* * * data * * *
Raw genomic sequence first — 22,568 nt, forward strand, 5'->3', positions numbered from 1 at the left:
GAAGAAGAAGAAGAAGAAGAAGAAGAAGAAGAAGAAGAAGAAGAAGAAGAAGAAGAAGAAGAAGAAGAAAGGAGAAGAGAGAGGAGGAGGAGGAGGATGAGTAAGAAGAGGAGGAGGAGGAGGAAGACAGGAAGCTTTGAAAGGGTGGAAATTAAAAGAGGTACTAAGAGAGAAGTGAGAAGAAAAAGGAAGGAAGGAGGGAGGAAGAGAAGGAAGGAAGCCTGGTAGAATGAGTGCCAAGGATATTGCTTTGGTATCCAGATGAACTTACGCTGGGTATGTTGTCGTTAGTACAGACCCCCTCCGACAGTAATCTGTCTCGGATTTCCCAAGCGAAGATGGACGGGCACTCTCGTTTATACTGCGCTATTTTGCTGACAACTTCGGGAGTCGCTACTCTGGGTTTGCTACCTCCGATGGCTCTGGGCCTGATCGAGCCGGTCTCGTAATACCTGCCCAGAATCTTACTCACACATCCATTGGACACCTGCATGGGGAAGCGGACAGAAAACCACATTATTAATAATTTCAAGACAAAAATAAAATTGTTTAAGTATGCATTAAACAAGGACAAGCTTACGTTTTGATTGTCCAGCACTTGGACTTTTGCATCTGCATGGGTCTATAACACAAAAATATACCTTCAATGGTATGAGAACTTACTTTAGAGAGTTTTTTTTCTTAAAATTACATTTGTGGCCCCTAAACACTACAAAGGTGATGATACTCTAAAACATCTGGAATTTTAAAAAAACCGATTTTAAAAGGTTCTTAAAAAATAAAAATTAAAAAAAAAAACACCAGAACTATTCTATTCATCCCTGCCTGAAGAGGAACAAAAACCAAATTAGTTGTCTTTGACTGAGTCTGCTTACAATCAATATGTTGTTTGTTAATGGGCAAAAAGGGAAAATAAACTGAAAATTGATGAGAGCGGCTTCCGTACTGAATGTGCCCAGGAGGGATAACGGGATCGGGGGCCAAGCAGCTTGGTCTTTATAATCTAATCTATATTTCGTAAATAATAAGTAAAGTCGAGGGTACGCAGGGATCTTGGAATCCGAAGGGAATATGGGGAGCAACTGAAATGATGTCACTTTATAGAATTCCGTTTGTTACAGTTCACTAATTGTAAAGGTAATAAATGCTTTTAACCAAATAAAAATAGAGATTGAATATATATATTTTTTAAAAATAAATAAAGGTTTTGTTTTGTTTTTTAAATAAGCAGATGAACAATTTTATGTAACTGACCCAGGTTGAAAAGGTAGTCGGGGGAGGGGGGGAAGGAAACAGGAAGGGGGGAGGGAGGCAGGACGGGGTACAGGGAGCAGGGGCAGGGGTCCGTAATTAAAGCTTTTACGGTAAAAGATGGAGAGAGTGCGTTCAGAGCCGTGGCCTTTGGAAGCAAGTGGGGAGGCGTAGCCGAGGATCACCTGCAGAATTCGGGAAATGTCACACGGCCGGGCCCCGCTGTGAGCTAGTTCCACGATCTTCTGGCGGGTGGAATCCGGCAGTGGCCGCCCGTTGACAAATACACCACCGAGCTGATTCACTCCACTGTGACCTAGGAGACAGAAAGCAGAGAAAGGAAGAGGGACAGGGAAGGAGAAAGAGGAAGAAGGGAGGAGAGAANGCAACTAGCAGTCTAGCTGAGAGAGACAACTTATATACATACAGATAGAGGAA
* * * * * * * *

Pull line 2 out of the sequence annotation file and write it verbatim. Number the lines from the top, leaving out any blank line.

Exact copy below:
GAAGAAGAAGAAGAAGAAGAAGAAGAAGAAGAAGAAGAAGAAGAAGAAGAAGAAGAAGAAGAAGAAGAAAGGAGAAGAGAGAGGAGGAGGAGGAGGATGAGTAAGAAGAGGAGGAGGAGGAGGAAGACAGGAAGCTTTGAAAGGGTGGAAATTAAAAGAGGTACTAAGAGAGAAGTGAGAAGAAAAAGGAAGGAAGGAGGGAGGAAGAGAAGGAAGGAAGCCTGGTAGAATGAGTGCCAAGGATATTGCTTTGGTATCCAGATGAACTTACGCTGGGTATGTTGTCGTTAGTACAGACCCCCTCCGACAGTAATCTGTCTCGGATTTCCCAAGCGAAGATGGACGGGCACTCTCGTTTATACTGCGCTATTTTGCTGACAACTTCGGGAGTCGCTACTCTGGGTTTGCTACCTCCGATGGCTCTGGGCCTGATCGAGCCGGTCTCGTAATACCTGCCCAGAATCTTACTCACACATCCATTGGACACCTGCATGGGGAAGCGGACAGAAAACCACATTATTAATAATTTCAAGACAAAAATAAAATTGTTTAAGTATGCATTAAACAAGGACAAGCTTACGTTTTGATTGTCCAGCACTTGGACTTTTGCATCTGCATGGGTCTATAACACAAAAATATACCTTCAATGGTATGAGAACTTACTTTAGAGAGTTTTTTTTCTTAAAATTACATTTGTGGCCCCTAAACACTACAAAGGTGATGATACTCTAAAACATCTGGAATTTTAAAAAAACCGATTTTAAAAGGTTCTTAAAAAATAAAAATTAAAAAAAAAAACACCAGAACTATTCTATTCATCCCTGCCTGAAGAGGAACAAAAACCAAATTAGTTGTCTTTGACTGAGTCTGCTTACAATCAATATGTTGTTTGTTAATGGGCAAAAAGGGAAAATAAACTGAAAATTGATGAGAGCGGCTTCCGTACTGAATGTGCCCAGGAGGGATAACGGGATCGGGGGCCAAGCAGCTTGGTCTTTATAATCTAATCTATATTTCGTAAATAATAAGTAAAGTCGAGGGTACGCAGGGATCTTGGAATCCGAAGGGAATATGGGGAGCAACTGAAATGATGTCACTTTATAGAATTCCGTTTGTTACAGTTCACTAATTGTAAAGGTAATAAATGCTTTTAACCAAATAAAAATAGAGATTGAATATATATATTTTTTAAAAATAAATAAAGGTTTTGTTTTGTTTTTTAAATAAGCAGATGAACAATTTTATGTAACTGACCCAGGTTGAAAAGGTAGTCGGGGGAGGGGGGGAAGGAAACAGGAAGGGGGGAGGGAGGCAGGACGGGGTACAGGGAGCAGGGGCAGGGGTCCGTAATTAAAGCTTTTACGGTAAAAGATGGAGAGAGTGCGTTCAGAGCCGTGGCCTTTGGAAGCAAGTGGGGAGGCGTAGCCGAGGATCACCTGCAGAATTCGGGAAATGTCACACGGCCGGGCCCCGCTGTGAGCTAGTTCCACGATCTTCTGGCGGGTGGAATCCGGCAGTGGCCGCCCGTTGACAAATACACCACCGAGCTGATTCACTCCACTGTGACCTAGGAGACAGAAAGCAGAGAAAGGAAGAGGGACAGGGAAGGAGAAAGAGGAAGAAGGGAGGAGAGAANGCAACTAGCAGTCTAGCTGAGAGAGACAACTTATATACATACAGATAGAGGAA